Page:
Her name is May “Mayday” Parker, and she is the daughter of Spider-Man.
Yes, it’s a “Mayday” post, which would have been absolutely perfect for May 1st. Instead I posted this on FB on May 2nd. Oops. As the man used to say, “Missed it by THAT much!”
AHEM! Spider-Girl is the daughter of Peter Parker and Mary Jane Watson, from a reality where their newborn baby was rescued from the clutches of the diabolical Norman Osborn. Now a teenager, Mayday has inherited both her father’s powers and sense of responsibility. Assuming the identity of Spider-Girl, Mayday attempts to fight crime and save innocent lives while juggling high school classes, an active social life, and a pair of parents who are understandably very concerned that their daughter is following in her father’s web-swinging footsteps.
Spider-Girl is the little comic book that could. Originally making her debut in a one-off story by DeFalco & Frenz in What If #105 (Feb 1998), Mayday graduated to her own ongoing series just a few months later. DeFalco, first paired with penciler Pat Olliffe, and later reunited with Frenz, did a great job developing Mayday and her supporting cast. Spider-Girl gained a relative small but very enthusiastic fanbase and ran for 100 issues, followed by Amazing Spider-Girl, which lasted another 30 issues. Mayday then migrated to several issues of Spider-Man Family and Web of Spider-Man, and then a Spectacular Spider-Girl miniseries, with DeFalco & Frenz bringing her story to a close with the Spider-Girl: The End special in October 2010. Of course, that was still not the curtain for Mayday, who has continued to pop up here and there. You can’t keep a good Spider-Girl down!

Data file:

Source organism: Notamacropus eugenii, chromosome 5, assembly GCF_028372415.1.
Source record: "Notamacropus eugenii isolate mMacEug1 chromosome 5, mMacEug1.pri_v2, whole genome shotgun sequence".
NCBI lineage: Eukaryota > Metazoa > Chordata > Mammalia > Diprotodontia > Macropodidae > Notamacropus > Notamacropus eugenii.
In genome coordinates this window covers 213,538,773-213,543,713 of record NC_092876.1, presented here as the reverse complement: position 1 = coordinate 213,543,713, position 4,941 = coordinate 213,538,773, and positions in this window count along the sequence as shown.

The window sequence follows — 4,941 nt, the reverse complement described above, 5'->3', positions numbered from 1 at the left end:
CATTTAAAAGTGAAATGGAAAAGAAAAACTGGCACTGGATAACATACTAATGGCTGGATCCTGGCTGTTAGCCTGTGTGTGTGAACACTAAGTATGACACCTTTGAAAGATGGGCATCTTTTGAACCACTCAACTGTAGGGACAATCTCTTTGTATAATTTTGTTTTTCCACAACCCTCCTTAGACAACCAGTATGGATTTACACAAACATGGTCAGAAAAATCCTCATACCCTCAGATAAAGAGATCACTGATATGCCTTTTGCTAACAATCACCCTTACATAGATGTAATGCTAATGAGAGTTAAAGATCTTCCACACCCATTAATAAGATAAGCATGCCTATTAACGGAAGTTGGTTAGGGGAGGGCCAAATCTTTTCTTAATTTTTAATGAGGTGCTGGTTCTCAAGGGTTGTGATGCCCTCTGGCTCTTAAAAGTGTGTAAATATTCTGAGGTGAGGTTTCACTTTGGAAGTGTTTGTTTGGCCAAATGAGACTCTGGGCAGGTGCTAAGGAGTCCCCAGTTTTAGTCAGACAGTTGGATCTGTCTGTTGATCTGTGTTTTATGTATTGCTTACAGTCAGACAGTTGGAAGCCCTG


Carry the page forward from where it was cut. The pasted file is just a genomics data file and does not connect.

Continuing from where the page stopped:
Mayday and her friends often hung out at Café Indigo, a coffee shop in Forest Hills, Queens. As per Ron Frenz:
“Café Indigo was introduced by Pat Olliffe, as a tribute to his wife’s architectural design business at the time.”
In Amazing Spider-Girl #15 the gang gathers at Café Indigo to welcome back their pal Moose, who had to move away for several months due to his father’s illness. Frenz does a great job with this sequence, giving it moments of both characterization and comedy. I love the facial expressions. Frenz is such a strong storyteller, as this page demonstrates.
Inking is provided by the legendary Sal Buscema, who has been working with Frenz regularly since 2003. They make a great art team.
23) Bill Sienkiewicz & Klaus Janson
May 3rd was artist Bill Sienkiewicz’s birthday. To celebrate the occasion, I took a look at two coffee-themed pages of artwork by Sienkiewicz featuring Moon Knight.
The first page is from the Moon Knight back-up story in the The Hulk magazine #17, penciled by Sienkiewicz, inked by Klaus Janson, written by Doug Moench, and colored by Olyoptics, published by Marvel Comics with an October 1979 cover date. The second page is from Moon Knight #23, drawn by Sienkiewicz, written by Moench, lettered by Joe Rosen, and colored by Christie Scheele, with a September 1982 cover date.